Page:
I have even made window effects to create more light in the room by using a piece of “blue sky with clouds” poster board and hanging cafe curtains with velcro, glueing paper pots and silk flowers on the fake windowsill. This looks especially cozy in your kitchen center!

    • Deborah J. Stewart, M.Ed. July 12, 2011 at 9:19 pm - Reply

      What a sweet idea to make a pretend window too:)

  5. April July 12, 2011 at 11:49 am - Reply

    Thanks for the link!! We only use natural light during the day, no lights until its dark outside. I love the way everything looks in it. I only wish we had more windows in the kitchen where we do most of our art projects

    • Deborah J. Stewart, M.Ed. July 12, 2011 at 9:20 pm - Reply

      Your welcome April!

  6. Pam July 12, 2011 at 4:21 pm - Reply

    I miss having windows at the children’s eye level 🙁 I used to have a classroom with a wonderful BIG windowseat that the children all LOVED to sit and watch the birds at the birdfeeder outside. Before that I had a room that had an adorable window where I always put our ‘home living’ area- and the pretend sink right in front of this! The kids loved it! Now…we have big huge windows that go to the ceiling…but start way too high for the children to really look out at their level. (it used to be an elementary classroom). We use natural light as much as possible, but I do wish the children could stand right next to the windows and peer out 🙁

    • Deborah J. Stewart, M.Ed. July 12, 2011 at 9:21 pm - Reply

      I would definitely miss my windows too if they were up high. You need to build a loft:)

  7. [email protected] of wonder July 12, 2011 at 6:07 pm - Reply

    I used to have a classroom that had a window which faced the dumpster. When I first moved in to the class I thought, “Oh this is lovely, maybe some nice curtains.” But soon I found out that every Tuesday right after we came in from outside time, the trash truck would come. I have a photo somewhere of 12 two year olds all pressed against the window watching the truck lift the huge dumpster in to the air. They thought it was the coolest thing ever. And I soon learned that I had the best class room in the building.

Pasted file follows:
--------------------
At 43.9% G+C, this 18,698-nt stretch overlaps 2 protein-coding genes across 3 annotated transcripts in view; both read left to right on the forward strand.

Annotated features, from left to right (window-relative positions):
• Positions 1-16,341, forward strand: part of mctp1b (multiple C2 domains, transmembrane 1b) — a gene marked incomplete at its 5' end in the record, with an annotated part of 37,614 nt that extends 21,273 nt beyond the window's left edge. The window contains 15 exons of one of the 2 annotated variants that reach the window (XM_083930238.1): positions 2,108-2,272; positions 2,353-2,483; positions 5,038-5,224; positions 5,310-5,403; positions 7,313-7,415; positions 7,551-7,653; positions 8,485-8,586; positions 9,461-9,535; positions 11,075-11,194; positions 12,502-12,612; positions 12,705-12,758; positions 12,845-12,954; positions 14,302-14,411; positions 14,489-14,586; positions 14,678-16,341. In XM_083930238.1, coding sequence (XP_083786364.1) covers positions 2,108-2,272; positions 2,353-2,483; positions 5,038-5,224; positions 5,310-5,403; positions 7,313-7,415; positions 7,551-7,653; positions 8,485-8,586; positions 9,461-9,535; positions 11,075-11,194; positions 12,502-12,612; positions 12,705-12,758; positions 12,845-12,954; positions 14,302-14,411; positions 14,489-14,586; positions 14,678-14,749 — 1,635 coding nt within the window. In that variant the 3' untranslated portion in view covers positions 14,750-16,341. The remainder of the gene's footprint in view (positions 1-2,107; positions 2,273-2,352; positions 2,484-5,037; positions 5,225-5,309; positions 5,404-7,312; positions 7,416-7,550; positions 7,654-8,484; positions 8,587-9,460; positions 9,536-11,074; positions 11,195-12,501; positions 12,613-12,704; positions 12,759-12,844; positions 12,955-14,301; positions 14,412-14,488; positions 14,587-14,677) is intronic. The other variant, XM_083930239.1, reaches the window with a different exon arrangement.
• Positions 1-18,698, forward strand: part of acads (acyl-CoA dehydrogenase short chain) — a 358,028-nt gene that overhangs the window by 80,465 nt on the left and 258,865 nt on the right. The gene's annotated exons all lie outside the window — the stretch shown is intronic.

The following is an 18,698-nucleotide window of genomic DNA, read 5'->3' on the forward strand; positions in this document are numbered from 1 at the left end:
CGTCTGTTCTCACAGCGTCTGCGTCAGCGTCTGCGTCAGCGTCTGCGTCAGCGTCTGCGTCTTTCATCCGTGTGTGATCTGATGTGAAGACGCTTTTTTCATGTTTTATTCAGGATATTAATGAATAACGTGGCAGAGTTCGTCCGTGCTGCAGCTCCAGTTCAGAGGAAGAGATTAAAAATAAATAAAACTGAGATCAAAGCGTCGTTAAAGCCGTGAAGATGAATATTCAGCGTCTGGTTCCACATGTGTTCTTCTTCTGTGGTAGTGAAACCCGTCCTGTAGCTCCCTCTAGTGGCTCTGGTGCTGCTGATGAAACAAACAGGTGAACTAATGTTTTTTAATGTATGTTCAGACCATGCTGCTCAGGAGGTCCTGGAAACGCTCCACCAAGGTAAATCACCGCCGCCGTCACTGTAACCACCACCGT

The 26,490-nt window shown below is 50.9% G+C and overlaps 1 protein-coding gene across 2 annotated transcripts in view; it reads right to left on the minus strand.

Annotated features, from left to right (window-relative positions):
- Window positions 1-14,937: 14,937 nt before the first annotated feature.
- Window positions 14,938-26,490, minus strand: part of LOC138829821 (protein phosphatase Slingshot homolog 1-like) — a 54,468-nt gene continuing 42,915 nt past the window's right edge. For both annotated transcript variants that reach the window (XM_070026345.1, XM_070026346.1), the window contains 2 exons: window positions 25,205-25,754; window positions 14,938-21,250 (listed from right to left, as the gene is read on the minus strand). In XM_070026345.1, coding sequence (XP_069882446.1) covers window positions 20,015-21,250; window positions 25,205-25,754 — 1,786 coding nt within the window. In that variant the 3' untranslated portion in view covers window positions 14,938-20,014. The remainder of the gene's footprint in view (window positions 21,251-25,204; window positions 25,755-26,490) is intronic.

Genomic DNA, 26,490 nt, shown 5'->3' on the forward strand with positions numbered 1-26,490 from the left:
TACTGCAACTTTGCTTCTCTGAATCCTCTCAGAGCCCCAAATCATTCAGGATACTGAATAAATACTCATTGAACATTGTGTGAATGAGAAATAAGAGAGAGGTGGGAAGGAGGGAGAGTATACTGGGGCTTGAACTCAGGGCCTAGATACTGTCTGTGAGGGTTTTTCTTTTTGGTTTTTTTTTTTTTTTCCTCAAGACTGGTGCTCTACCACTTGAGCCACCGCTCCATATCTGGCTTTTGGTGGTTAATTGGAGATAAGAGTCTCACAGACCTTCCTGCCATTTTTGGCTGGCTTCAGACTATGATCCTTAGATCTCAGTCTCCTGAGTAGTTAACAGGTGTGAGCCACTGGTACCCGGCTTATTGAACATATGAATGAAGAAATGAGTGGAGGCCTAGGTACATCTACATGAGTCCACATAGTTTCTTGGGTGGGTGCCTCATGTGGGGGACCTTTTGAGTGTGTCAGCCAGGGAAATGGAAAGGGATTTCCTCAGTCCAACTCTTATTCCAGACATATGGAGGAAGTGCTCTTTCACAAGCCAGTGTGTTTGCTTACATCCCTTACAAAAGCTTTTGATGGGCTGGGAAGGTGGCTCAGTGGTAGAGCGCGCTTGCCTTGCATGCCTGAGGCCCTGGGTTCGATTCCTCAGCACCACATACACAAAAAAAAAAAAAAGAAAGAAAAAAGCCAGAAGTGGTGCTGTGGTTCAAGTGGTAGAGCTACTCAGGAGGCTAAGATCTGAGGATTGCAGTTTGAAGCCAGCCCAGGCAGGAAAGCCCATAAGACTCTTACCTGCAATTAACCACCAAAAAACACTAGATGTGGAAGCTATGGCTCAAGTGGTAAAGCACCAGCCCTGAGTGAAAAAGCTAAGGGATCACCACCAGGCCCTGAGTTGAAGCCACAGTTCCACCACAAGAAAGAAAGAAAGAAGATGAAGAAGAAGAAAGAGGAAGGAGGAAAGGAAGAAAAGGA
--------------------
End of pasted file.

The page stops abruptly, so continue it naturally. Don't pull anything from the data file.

• Deborah J. Stewart, M.Ed. July 12, 2011 at 9:22 pm - Reply

      I love this story Kristin! What a great photo to keep with a great story to tell!

  8. [email protected] July 12, 2011 at 11:57 pm - Reply

    Thanks for the feature. Whenever I picked my son up from preschool some kid would always be looking out the window and if I was the first car to pull up you would see that child let everyone know that it was almost pick up time and then all the kids would come run and look. It was always so cute to me to see 15 children peering out with smiles on their faces to see who’s mom was the first one there. I like the suggestion that teachers not cover up those windows. I try to keep ours open at home too. My kids are always peering out and we always have finger prints on our windows, but my kids fight over who gets to clean them off so it really isn’t a problem.

    • Deborah J. Stewart, M.Ed. July 13, 2011 at 7:37 pm - Reply

      Haha – love those cute little helpers and fingerprints!